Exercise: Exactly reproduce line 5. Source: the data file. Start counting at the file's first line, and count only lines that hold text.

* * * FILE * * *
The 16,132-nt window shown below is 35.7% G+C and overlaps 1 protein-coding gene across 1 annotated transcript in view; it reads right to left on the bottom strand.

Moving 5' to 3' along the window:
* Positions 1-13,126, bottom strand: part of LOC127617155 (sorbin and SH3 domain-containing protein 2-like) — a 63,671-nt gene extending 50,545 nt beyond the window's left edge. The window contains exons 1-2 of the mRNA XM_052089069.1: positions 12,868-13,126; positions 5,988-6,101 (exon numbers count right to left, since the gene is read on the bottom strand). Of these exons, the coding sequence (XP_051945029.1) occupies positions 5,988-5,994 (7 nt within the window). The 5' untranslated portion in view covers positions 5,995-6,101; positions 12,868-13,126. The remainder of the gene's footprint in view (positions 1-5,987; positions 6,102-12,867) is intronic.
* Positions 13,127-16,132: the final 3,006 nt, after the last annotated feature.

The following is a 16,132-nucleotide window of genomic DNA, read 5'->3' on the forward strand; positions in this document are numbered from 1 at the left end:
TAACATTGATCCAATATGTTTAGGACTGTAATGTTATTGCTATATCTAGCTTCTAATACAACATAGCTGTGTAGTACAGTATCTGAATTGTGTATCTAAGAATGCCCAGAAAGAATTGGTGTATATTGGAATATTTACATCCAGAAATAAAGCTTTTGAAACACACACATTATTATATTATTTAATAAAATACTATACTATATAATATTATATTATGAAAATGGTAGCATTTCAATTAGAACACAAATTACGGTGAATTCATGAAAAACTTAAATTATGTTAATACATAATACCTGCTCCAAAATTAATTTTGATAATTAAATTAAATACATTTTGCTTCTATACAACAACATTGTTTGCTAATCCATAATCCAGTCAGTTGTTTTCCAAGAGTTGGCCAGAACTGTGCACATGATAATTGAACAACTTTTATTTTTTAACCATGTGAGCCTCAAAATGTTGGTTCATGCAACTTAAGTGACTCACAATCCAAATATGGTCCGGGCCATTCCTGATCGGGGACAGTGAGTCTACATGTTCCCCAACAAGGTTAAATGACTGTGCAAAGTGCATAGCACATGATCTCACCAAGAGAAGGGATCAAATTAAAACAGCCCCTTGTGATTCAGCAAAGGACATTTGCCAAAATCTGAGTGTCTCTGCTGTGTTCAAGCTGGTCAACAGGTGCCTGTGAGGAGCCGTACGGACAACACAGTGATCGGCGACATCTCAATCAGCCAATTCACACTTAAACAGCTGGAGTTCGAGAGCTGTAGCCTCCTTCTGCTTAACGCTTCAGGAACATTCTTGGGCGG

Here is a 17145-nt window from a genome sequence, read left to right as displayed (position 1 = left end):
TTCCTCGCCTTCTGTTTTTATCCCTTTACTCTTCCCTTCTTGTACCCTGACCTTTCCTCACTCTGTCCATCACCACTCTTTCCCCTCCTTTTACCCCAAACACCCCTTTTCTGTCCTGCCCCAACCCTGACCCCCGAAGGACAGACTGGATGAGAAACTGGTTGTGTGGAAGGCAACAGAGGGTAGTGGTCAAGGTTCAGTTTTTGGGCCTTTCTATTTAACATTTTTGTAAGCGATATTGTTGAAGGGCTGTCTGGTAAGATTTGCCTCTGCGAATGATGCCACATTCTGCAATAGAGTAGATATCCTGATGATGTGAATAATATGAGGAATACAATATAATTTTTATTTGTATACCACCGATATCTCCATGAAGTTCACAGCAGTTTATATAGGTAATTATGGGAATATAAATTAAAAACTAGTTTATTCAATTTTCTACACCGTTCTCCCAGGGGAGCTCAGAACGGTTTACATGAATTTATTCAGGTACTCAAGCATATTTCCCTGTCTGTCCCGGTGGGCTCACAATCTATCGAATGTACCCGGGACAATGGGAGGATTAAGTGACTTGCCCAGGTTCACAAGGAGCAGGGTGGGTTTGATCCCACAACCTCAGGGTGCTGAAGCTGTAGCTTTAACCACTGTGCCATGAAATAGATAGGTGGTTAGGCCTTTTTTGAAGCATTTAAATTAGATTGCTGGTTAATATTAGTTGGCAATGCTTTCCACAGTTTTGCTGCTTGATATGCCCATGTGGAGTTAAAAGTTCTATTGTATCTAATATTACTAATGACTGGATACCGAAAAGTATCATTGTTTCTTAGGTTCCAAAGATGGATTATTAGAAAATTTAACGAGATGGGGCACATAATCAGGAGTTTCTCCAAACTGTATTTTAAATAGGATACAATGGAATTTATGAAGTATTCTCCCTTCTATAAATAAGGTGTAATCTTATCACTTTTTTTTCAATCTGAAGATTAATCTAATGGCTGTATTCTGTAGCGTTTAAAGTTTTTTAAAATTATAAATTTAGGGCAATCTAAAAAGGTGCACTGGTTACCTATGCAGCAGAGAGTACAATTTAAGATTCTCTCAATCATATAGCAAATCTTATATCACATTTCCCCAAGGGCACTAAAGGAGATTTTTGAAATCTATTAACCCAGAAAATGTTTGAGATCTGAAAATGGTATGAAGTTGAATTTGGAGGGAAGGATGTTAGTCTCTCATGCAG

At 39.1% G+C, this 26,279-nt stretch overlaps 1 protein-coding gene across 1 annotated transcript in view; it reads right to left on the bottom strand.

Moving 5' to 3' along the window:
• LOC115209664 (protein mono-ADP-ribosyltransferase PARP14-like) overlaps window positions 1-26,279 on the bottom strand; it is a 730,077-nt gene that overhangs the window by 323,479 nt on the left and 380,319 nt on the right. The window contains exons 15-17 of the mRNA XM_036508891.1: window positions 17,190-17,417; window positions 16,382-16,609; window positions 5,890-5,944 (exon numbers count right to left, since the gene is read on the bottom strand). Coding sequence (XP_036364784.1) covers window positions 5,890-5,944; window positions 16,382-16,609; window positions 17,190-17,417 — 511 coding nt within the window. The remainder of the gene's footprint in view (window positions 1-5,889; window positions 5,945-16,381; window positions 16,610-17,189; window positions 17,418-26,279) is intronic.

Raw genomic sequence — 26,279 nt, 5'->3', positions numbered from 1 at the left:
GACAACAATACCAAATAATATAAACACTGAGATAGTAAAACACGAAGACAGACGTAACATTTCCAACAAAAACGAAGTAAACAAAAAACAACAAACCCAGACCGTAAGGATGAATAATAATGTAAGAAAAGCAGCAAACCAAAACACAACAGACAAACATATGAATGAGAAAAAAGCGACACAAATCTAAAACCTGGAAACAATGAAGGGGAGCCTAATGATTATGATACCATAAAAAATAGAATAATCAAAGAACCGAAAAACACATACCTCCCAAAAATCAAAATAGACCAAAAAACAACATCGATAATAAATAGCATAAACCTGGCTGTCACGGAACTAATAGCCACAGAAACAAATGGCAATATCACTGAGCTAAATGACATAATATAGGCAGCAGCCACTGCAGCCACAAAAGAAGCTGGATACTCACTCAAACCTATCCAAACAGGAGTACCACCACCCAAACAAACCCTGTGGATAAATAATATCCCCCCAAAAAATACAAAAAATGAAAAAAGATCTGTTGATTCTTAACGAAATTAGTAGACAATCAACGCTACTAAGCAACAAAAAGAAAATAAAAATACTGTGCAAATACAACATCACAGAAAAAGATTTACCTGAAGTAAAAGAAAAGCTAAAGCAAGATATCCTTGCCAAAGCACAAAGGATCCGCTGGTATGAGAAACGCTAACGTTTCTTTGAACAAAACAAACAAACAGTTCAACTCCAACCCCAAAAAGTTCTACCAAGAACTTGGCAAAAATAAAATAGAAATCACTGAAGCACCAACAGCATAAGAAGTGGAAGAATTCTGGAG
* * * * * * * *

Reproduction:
The following is a 16,132-nucleotide window of genomic DNA, read 5'->3' on the forward strand; positions in this document are numbered from 1 at the left end: